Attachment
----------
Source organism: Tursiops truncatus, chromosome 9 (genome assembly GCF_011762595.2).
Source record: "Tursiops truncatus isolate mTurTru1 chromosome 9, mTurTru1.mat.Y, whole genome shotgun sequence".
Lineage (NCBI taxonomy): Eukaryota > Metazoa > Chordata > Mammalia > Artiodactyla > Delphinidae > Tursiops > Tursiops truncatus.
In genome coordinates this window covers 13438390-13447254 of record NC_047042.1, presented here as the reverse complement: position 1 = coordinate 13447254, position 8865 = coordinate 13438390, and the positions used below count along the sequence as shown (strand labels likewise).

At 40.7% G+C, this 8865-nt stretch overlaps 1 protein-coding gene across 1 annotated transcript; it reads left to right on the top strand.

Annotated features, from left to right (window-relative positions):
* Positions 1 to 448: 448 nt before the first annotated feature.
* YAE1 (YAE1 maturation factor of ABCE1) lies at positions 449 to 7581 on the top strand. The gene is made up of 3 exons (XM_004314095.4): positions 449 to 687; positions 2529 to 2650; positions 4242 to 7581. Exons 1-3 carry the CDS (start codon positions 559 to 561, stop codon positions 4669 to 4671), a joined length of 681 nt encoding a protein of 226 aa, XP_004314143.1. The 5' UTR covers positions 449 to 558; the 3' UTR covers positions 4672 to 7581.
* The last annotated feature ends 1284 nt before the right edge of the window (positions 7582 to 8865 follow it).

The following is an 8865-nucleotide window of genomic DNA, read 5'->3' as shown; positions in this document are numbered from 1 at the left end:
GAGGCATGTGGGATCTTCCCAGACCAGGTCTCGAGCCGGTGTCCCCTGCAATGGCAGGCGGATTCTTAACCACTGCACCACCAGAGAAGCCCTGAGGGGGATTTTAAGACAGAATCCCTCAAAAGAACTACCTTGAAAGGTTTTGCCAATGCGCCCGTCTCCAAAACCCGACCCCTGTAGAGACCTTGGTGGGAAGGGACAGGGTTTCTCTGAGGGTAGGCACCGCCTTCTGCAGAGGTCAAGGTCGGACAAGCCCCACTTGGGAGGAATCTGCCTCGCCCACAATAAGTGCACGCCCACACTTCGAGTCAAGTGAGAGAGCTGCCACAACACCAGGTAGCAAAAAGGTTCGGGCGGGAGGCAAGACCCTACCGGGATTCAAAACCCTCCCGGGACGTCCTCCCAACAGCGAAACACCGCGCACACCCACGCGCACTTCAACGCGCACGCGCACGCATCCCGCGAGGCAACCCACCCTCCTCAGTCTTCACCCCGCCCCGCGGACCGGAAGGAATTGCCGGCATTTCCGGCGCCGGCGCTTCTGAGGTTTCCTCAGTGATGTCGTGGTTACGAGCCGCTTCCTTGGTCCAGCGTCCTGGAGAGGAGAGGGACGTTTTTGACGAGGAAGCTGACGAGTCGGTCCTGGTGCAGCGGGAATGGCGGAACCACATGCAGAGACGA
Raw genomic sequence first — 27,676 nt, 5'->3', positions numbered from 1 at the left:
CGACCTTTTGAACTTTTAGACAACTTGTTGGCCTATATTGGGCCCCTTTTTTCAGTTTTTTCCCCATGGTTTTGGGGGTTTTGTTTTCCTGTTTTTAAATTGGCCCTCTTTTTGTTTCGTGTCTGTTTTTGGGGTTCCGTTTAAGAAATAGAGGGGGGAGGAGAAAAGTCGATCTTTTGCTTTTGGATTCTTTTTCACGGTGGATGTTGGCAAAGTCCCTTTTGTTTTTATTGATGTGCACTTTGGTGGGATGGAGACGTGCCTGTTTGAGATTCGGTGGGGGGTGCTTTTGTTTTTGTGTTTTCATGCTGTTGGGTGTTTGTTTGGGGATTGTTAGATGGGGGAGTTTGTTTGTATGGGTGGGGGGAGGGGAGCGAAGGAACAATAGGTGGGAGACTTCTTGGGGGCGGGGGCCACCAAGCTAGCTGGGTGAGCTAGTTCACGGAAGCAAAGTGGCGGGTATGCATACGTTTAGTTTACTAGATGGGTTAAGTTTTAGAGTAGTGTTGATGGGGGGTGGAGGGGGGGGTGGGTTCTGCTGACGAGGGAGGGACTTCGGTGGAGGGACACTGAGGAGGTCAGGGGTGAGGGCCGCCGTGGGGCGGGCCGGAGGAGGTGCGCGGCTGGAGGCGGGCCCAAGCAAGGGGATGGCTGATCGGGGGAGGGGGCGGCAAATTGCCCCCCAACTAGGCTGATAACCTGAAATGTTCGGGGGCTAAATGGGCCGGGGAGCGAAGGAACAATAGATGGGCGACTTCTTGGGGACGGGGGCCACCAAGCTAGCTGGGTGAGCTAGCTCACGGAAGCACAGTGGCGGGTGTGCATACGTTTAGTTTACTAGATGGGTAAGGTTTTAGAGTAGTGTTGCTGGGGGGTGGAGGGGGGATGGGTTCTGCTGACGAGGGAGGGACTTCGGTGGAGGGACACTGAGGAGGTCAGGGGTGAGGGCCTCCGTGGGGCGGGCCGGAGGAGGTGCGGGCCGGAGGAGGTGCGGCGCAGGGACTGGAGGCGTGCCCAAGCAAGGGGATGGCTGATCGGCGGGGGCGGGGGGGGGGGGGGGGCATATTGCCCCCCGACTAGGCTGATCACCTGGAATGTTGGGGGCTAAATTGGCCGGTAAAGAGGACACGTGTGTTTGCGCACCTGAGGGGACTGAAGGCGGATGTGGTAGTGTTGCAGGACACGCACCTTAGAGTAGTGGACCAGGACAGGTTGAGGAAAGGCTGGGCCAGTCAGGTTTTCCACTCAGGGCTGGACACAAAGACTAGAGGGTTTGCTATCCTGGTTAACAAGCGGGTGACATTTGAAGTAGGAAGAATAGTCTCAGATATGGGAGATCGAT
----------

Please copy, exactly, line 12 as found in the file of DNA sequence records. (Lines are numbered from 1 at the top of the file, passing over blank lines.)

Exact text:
Raw genomic sequence first — 27,676 nt, 5'->3', positions numbered from 1 at the left: